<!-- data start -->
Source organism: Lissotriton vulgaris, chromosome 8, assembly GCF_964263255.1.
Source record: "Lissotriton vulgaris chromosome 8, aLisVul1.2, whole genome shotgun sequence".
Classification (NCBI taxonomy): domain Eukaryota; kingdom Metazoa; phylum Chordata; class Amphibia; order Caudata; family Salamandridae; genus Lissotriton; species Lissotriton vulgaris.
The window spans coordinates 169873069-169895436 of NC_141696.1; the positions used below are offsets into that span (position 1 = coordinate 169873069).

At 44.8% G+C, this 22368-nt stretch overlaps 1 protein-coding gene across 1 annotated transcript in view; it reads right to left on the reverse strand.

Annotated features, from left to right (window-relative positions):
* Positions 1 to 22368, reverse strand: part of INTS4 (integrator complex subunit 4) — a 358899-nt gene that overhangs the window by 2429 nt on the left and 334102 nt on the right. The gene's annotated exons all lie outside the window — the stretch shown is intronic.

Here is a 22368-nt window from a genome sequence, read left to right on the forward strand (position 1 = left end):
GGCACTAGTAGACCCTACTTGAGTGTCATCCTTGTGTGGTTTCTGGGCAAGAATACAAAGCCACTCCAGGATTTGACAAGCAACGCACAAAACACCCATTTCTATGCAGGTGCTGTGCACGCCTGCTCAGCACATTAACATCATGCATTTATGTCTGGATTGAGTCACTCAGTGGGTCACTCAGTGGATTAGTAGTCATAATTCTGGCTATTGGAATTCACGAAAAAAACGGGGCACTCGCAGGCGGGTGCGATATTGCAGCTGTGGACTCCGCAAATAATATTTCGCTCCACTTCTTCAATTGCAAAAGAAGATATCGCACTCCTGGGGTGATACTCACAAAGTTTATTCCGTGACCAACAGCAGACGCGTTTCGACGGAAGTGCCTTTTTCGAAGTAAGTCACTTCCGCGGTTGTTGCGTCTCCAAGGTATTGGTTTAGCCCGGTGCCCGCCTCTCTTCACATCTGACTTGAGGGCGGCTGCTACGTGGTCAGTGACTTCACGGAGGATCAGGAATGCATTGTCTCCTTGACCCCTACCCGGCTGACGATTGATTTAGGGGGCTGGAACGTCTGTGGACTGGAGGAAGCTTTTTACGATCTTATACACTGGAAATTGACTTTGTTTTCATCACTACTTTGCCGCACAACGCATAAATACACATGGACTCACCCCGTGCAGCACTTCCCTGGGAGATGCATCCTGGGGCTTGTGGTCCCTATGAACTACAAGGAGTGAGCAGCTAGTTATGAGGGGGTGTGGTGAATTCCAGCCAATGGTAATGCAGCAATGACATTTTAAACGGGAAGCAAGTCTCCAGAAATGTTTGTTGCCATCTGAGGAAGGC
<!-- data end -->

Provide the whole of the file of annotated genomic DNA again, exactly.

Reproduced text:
Source organism: Lissotriton vulgaris, chromosome 8, assembly GCF_964263255.1.
Source record: "Lissotriton vulgaris chromosome 8, aLisVul1.2, whole genome shotgun sequence".
Classification (NCBI taxonomy): domain Eukaryota; kingdom Metazoa; phylum Chordata; class Amphibia; order Caudata; family Salamandridae; genus Lissotriton; species Lissotriton vulgaris.
The window spans coordinates 169873069-169895436 of NC_141696.1; the positions used below are offsets into that span (position 1 = coordinate 169873069).

At 44.8% G+C, this 22368-nt stretch overlaps 1 protein-coding gene across 1 annotated transcript in view; it reads right to left on the reverse strand.

Annotated features, from left to right (window-relative positions):
* Positions 1 to 22368, reverse strand: part of INTS4 (integrator complex subunit 4) — a 358899-nt gene that overhangs the window by 2429 nt on the left and 334102 nt on the right. The gene's annotated exons all lie outside the window — the stretch shown is intronic.

Here is a 22368-nt window from a genome sequence, read left to right on the forward strand (position 1 = left end):
GGCACTAGTAGACCCTACTTGAGTGTCATCCTTGTGTGGTTTCTGGGCAAGAATACAAAGCCACTCCAGGATTTGACAAGCAACGCACAAAACACCCATTTCTATGCAGGTGCTGTGCACGCCTGCTCAGCACATTAACATCATGCATTTATGTCTGGATTGAGTCACTCAGTGGGTCACTCAGTGGATTAGTAGTCATAATTCTGGCTATTGGAATTCACGAAAAAAACGGGGCACTCGCAGGCGGGTGCGATATTGCAGCTGTGGACTCCGCAAATAATATTTCGCTCCACTTCTTCAATTGCAAAAGAAGATATCGCACTCCTGGGGTGATACTCACAAAGTTTATTCCGTGACCAACAGCAGACGCGTTTCGACGGAAGTGCCTTTTTCGAAGTAAGTCACTTCCGCGGTTGTTGCGTCTCCAAGGTATTGGTTTAGCCCGGTGCCCGCCTCTCTTCACATCTGACTTGAGGGCGGCTGCTACGTGGTCAGTGACTTCACGGAGGATCAGGAATGCATTGTCTCCTTGACCCCTACCCGGCTGACGATTGATTTAGGGGGCTGGAACGTCTGTGGACTGGAGGAAGCTTTTTACGATCTTATACACTGGAAATTGACTTTGTTTTCATCACTACTTTGCCGCACAACGCATAAATACACATGGACTCACCCCGTGCAGCACTTCCCTGGGAGATGCATCCTGGGGCTTGTGGTCCCTATGAACTACAAGGAGTGAGCAGCTAGTTATGAGGGGGTGTGGTGAATTCCAGCCAATGGTAATGCAGCAATGACATTTTAAACGGGAAGCAAGTCTCCAGAAATGTTTGTTGCCATCTGAGGAAGGC